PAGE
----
The Beautiful Game will begin the World Cup Tournament next Sunday, but the normal joy and excitement of the event is, as both British cartoonist Jennings and Dutch cartoonist Schot suggest, gravely over ridden by the fact of FIFA’s having awarded the games to Qatar, whose building of venues resulted in thousands of deaths, almost entirely of foreign workers in conditions of near serfdom.

Schot’s caption translates roughly as “the shame of looking,” and, as he suggests, it’s hard for fans of futbol not to watch, because, dammit, it’s the World Cup.

(And let me pause here to offer the back of my hand to snobs who think it clever to speak of “sportsball” and profess ignorance with the same self-satisfied smirks with which other philistines dismiss ballet, opera and modern art. Mens sana in corpore sano, and the Renaissance ain’t over yet.)

Watching Swan Lake, though it is beautiful, makes me cringe for the horrific damage done to ballerina’s feet, but at least it’s their own feet.

The World Cup, as Jennings notes, will take place on the graves of poor workers and Schot is right: I don’t think I can put that aside regardless of the quality of play.


And as long as we’re talking about human rights and basic decency, Andrea Arroyo (Cartoon Movement) notes that November is “Native American Heritage Month,” and I’ve got a simple rule to suggest, not just in November but always:

If you want to post American Indian wisdom online, provide a source. Verify it.

These are real people with a variety of languages, traditions and cultures, and it’s as silly to say “Native American saying” (or “African saying”) as it would be to say “European saying.”

Then, if you attach a picture, make it of the person, or at least of the culture, whose wisdom you’re quoting. They don’t all look alike, y’know.

At the start of today’s posting, I quoted a specific Roman.

Offer the same respect to Indians, Africans and Asians.

Unless you also believe in Magical Europeans.


NOTE: You’ll still see my daily reminders and links on Twitter for now, but you can also find me here:


Community Comments

#1 Brian Fies
@ 10:27 am

Good one today!

“…the joke here is in playing upon how completely the GOP has rejected their erstwhile hero…” assumes facts not in evidence. Trump still polls higher than anyone else with the remaining Republican base (all the sane ones having left or been defenestrated). I think we’re seeing a pregnant pause, not a repudiation. It feels to me like those few hours after Jan. 6 when cowards like Lindsey Graham and Kevin McCarthy flirted with decency until they saw which way the wind blew. Trump’s a cult leader who’s not out of it unless he wants to be. I’d enjoy watching him and DeSantis slug it out until both were lying bloody on the canvas.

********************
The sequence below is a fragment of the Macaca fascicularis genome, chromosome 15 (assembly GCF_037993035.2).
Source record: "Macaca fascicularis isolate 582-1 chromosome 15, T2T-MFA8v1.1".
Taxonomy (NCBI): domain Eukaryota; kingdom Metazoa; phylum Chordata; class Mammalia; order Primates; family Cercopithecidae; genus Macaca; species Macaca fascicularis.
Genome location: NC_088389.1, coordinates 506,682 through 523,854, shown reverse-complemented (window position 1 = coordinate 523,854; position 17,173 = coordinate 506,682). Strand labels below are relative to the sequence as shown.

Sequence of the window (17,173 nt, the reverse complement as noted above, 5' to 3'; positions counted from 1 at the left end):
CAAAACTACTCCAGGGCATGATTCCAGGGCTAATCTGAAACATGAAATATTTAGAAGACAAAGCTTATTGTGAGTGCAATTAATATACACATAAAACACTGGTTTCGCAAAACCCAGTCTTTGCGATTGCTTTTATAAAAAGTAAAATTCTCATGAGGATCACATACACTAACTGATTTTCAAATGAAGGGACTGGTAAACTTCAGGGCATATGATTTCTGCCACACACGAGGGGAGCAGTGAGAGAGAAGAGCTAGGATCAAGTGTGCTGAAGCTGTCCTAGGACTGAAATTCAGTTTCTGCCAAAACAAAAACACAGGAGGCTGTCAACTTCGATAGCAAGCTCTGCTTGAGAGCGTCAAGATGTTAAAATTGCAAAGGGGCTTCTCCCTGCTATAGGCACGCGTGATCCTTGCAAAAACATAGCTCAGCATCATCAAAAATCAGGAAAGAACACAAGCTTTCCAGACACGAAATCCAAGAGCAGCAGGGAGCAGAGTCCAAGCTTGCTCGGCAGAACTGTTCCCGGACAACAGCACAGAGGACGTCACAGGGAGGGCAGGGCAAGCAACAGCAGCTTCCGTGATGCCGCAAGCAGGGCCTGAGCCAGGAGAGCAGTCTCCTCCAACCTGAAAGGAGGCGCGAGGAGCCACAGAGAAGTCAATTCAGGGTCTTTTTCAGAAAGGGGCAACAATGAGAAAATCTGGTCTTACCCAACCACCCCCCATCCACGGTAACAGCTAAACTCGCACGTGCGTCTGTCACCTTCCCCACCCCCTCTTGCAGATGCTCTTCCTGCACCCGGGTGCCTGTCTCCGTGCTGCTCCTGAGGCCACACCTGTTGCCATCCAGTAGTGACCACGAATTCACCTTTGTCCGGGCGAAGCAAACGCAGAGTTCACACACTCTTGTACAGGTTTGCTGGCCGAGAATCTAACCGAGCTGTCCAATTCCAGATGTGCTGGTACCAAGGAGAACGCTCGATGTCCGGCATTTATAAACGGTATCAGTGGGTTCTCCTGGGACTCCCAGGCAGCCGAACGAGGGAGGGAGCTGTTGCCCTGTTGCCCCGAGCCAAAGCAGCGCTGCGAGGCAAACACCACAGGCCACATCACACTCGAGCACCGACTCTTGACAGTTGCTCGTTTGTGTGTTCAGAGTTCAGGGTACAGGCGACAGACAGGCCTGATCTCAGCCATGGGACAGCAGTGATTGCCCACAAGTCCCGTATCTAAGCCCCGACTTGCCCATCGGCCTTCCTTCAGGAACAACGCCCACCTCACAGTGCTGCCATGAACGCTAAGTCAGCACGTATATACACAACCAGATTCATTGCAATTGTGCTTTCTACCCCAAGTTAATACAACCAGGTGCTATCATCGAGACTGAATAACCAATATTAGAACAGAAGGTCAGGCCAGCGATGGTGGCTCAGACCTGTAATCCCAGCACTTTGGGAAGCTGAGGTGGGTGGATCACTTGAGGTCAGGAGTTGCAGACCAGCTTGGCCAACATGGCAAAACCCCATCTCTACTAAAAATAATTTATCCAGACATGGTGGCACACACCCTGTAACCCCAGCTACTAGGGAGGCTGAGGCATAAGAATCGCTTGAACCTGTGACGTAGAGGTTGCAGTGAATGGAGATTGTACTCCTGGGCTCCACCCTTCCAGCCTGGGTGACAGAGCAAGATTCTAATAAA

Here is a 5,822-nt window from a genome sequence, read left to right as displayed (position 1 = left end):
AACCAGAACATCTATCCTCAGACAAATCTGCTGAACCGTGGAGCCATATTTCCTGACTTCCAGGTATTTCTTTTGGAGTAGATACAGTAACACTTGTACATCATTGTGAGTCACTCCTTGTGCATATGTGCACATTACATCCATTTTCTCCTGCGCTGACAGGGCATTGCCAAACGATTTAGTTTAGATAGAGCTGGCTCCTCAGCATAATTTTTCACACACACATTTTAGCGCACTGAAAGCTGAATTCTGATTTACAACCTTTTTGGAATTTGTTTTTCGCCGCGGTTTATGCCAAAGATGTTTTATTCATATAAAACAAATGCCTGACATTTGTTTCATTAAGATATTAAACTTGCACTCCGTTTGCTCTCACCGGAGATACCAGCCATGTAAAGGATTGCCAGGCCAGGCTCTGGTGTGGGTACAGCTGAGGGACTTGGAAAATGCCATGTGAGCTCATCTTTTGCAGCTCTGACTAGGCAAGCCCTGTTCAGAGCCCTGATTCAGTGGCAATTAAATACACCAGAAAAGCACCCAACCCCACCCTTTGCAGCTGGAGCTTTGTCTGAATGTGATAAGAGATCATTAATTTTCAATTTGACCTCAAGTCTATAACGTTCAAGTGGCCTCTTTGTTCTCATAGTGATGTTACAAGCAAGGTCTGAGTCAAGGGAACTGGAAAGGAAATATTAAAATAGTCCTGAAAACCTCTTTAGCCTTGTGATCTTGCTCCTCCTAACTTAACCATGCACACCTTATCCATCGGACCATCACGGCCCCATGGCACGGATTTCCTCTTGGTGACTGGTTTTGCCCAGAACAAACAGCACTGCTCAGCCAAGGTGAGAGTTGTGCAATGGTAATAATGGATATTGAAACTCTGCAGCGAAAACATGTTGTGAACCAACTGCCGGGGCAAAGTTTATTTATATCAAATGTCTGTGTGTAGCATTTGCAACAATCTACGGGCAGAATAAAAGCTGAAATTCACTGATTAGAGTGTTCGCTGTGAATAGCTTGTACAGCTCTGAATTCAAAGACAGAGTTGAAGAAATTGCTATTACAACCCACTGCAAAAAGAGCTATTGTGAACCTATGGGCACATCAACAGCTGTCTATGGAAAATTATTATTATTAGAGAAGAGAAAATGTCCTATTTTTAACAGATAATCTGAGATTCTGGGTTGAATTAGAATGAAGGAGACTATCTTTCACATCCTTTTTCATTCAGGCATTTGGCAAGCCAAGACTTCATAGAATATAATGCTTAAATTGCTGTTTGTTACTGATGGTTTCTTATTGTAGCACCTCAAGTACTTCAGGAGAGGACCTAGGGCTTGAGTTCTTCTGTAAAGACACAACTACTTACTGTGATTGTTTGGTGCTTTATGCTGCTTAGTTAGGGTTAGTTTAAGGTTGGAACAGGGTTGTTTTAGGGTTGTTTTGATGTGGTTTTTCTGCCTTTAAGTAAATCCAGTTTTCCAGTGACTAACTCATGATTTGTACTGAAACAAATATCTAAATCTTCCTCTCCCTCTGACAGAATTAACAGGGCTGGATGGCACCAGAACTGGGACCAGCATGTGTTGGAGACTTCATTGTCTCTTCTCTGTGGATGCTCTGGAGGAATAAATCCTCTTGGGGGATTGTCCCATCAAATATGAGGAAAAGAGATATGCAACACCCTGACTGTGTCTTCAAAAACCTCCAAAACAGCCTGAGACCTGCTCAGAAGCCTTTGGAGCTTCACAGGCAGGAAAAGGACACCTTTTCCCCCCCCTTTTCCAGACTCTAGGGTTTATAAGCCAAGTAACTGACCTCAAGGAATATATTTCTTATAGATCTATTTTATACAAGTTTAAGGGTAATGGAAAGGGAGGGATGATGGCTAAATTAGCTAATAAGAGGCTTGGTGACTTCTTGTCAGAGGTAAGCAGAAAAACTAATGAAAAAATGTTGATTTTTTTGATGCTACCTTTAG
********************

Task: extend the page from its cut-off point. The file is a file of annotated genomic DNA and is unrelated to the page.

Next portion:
#2 mark allen johnson
@ 12:20 pm

Adding to Brian’s point, an end zone dance for Democrats would be premature. Trump’s “yuge” Tuesday announcement may yield some clues but Republican response over the next month would offer more.
Nice to see the stapler in Whamond’s cartoon. If Trump had limited himself to taking only that to Mar A Lago,,,,,,

#3 Steve Eldridge
@ 2:58 pm

“I won’t be ignored Dan!”

The Republican Party may be entering into their own ‘Fatal Attraction’ zone. Was that one night stand back in 2016 really a good idea?

#4 Tom Lambert
@ 2:21 pm

Donald Trump announces 2024 presidential campaign tonight w/fellow loser Kari Lake as VP!

Think of it. They can run as a ticket claiming they were cheated out of their perspective elections by the media, Dems, the witch-hunting Deep State, and militant preschoolers. And, of course, all the other horseshit they peddle to MAGA dummies to raise money. It won’t be about winning; it will be about revenge. And, the GOP types that are still not calling him out or making weak objections, will be crushed if they oppose him. Think Hitler’s scorched-earth policy, instead of Germany it will be the GOP. I can see the Trump/Lake campaign slogan now: Real Winners for Real Americans.